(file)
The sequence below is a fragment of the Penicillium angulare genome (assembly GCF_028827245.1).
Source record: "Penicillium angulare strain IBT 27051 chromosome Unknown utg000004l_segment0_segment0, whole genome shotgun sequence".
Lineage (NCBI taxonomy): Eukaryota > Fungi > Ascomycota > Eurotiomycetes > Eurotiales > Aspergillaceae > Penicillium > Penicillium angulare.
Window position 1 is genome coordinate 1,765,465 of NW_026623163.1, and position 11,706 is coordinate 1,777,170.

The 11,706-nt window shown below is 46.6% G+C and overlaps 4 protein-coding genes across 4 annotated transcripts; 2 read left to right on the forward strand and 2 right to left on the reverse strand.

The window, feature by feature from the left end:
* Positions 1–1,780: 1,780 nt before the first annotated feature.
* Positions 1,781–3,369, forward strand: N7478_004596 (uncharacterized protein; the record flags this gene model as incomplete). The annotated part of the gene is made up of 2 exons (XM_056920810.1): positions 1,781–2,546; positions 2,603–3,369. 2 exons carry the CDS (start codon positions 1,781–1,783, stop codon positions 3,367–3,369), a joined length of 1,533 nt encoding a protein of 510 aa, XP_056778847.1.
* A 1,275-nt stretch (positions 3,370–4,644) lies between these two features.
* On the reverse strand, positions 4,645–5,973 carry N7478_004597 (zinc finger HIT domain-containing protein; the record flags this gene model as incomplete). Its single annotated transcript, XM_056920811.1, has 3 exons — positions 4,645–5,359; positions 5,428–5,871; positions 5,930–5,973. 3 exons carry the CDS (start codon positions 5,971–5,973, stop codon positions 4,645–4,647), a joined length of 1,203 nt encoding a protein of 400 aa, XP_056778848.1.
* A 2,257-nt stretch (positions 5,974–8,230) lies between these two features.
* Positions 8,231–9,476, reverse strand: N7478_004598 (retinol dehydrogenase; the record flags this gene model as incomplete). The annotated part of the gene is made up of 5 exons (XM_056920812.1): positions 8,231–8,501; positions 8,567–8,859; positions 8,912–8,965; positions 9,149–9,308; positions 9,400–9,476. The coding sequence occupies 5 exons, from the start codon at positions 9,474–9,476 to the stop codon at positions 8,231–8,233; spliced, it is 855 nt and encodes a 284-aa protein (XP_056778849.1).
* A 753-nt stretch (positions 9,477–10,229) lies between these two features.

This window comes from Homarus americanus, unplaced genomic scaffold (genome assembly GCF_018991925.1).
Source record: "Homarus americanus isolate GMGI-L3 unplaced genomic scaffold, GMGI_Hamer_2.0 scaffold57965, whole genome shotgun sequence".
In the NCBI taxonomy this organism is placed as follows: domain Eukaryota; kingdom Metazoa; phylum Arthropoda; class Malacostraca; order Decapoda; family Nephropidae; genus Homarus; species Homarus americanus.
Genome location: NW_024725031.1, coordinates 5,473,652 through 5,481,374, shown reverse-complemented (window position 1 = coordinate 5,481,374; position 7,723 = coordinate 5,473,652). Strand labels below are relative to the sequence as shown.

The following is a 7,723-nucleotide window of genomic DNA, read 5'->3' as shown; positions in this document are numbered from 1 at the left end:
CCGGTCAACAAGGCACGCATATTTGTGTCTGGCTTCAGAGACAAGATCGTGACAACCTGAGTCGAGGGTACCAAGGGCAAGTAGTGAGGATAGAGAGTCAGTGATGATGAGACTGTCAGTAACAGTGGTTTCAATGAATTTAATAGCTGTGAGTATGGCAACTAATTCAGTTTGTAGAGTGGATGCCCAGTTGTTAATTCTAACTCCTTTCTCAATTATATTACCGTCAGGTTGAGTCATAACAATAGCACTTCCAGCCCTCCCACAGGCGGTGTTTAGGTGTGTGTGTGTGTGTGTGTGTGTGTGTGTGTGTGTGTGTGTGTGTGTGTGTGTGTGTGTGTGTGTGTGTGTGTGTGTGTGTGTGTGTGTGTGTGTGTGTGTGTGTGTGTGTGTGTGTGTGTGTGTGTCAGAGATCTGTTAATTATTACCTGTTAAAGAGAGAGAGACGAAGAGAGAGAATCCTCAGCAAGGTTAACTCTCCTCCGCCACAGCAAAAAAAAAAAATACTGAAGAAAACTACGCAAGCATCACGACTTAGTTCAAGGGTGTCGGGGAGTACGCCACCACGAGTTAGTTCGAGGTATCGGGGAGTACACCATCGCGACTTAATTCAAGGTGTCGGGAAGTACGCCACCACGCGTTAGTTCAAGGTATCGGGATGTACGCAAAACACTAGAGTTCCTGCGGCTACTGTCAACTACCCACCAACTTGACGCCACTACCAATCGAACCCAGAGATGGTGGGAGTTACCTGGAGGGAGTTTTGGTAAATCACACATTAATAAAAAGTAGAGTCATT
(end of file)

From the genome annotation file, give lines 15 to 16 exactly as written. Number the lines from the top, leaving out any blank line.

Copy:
Source record: "Homarus americanus isolate GMGI-L3 unplaced genomic scaffold, GMGI_Hamer_2.0 scaffold57965, whole genome shotgun sequence".
In the NCBI taxonomy this organism is placed as follows: domain Eukaryota; kingdom Metazoa; phylum Arthropoda; class Malacostraca; order Decapoda; family Nephropidae; genus Homarus; species Homarus americanus.